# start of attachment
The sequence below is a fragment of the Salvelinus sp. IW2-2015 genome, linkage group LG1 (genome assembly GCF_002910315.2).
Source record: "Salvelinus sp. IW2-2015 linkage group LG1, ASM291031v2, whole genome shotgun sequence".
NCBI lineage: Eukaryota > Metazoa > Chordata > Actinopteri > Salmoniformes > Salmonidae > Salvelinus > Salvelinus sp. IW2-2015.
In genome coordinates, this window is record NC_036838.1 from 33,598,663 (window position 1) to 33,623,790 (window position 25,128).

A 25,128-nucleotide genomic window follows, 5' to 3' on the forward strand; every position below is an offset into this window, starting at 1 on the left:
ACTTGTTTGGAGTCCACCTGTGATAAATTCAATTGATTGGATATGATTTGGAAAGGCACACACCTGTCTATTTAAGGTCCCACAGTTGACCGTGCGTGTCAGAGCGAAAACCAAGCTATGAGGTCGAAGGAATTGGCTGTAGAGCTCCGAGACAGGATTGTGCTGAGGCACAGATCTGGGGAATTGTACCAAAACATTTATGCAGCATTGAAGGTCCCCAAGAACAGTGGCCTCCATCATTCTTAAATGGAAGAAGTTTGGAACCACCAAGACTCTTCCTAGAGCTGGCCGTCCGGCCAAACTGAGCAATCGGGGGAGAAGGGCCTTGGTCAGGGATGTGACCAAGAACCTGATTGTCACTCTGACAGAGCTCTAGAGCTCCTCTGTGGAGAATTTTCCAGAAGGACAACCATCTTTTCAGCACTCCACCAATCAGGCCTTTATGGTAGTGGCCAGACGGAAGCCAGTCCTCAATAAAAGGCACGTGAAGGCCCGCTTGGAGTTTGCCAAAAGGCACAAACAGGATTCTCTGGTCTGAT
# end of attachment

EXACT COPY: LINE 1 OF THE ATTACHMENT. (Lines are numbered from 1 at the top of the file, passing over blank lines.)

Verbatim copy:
The sequence below is a fragment of the Salvelinus sp. IW2-2015 genome, linkage group LG1 (genome assembly GCF_002910315.2).